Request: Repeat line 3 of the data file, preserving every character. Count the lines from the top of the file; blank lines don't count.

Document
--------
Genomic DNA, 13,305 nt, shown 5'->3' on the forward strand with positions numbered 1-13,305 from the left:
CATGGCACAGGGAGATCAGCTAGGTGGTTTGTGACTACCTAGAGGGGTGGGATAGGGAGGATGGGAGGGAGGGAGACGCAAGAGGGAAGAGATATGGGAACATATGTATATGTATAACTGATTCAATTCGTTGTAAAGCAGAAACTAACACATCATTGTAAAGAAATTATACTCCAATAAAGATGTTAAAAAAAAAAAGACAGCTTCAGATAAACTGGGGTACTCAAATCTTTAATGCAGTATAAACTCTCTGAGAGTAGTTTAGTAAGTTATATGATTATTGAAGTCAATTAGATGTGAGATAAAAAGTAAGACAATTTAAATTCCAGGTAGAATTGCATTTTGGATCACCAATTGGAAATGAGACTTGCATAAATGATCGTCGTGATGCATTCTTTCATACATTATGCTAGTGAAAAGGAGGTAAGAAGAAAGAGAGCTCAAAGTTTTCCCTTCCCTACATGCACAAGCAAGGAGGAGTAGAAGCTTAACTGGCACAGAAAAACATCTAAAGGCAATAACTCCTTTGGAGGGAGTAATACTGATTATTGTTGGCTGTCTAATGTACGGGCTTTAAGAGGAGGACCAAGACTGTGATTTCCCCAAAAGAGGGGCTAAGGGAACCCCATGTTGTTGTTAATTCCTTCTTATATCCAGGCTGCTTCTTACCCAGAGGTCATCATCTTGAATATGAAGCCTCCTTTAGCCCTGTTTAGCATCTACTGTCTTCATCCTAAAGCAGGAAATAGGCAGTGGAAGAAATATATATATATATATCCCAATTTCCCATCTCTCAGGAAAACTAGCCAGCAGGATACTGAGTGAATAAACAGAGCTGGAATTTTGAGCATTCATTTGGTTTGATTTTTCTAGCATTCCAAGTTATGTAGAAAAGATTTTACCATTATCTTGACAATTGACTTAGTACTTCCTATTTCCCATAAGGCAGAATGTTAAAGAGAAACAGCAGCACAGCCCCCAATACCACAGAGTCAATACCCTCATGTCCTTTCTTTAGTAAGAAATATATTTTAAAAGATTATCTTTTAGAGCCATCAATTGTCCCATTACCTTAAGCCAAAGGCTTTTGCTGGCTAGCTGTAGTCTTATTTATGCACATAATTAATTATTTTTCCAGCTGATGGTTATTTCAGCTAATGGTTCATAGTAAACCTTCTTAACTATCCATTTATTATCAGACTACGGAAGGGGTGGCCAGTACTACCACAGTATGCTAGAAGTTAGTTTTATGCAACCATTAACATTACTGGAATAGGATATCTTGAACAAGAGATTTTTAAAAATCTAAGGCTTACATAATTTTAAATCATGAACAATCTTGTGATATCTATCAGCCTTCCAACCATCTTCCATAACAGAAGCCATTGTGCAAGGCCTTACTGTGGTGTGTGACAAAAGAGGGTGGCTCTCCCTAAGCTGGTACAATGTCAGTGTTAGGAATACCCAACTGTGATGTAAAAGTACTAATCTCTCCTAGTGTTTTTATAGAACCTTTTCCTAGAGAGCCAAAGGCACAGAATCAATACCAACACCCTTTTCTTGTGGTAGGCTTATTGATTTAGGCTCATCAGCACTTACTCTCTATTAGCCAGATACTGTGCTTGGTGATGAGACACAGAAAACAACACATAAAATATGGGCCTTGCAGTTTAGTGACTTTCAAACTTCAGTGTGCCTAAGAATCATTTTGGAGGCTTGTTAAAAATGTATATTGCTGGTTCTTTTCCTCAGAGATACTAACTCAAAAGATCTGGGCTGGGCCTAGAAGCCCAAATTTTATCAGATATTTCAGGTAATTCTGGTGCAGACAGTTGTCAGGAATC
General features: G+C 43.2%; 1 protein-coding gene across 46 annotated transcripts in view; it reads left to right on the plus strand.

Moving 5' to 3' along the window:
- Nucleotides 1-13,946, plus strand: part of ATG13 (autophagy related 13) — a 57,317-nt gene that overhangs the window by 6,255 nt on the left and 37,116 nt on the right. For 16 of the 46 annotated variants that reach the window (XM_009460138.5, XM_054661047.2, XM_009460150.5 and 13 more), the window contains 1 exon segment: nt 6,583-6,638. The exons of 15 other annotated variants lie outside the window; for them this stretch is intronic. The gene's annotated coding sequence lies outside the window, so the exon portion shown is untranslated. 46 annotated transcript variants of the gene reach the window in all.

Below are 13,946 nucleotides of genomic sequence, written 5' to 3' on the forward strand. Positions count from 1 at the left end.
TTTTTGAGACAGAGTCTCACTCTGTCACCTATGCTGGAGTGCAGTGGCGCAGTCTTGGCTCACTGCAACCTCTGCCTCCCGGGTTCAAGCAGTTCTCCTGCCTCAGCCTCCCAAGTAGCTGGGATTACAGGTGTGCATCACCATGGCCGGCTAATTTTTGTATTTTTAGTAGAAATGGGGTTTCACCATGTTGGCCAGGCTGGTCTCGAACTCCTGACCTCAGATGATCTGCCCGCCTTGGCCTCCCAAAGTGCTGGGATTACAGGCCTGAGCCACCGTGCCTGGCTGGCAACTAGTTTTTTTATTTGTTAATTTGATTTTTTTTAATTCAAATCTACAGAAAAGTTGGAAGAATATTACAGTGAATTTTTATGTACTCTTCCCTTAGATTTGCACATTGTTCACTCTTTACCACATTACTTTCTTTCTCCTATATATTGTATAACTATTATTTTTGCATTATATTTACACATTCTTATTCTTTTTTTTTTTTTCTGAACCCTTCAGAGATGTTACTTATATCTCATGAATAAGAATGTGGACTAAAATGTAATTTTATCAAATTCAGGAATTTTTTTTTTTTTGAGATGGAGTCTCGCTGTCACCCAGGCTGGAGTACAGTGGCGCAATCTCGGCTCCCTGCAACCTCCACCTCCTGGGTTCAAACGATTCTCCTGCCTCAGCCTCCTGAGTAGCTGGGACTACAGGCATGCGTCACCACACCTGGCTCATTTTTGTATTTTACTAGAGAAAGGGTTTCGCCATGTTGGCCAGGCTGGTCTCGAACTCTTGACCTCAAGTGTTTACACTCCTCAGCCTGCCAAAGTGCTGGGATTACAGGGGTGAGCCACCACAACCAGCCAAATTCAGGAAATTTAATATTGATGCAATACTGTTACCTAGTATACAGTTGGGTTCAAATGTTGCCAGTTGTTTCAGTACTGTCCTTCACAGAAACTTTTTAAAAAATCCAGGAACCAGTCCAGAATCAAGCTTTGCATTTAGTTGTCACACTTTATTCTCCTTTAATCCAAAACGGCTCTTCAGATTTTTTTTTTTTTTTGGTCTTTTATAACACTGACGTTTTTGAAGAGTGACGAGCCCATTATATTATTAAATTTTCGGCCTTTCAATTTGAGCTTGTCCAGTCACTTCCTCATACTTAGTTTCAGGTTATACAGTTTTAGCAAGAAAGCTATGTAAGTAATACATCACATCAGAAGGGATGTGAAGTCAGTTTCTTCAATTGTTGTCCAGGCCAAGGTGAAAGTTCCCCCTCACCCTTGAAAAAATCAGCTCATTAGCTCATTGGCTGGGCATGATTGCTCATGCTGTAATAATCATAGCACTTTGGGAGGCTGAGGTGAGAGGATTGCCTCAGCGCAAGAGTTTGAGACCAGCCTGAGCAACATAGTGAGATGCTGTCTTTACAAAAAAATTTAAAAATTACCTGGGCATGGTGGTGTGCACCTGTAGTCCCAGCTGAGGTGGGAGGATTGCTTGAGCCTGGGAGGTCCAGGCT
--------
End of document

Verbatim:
General features: G+C 43.2%; 1 protein-coding gene across 46 annotated transcripts in view; it reads left to right on the plus strand.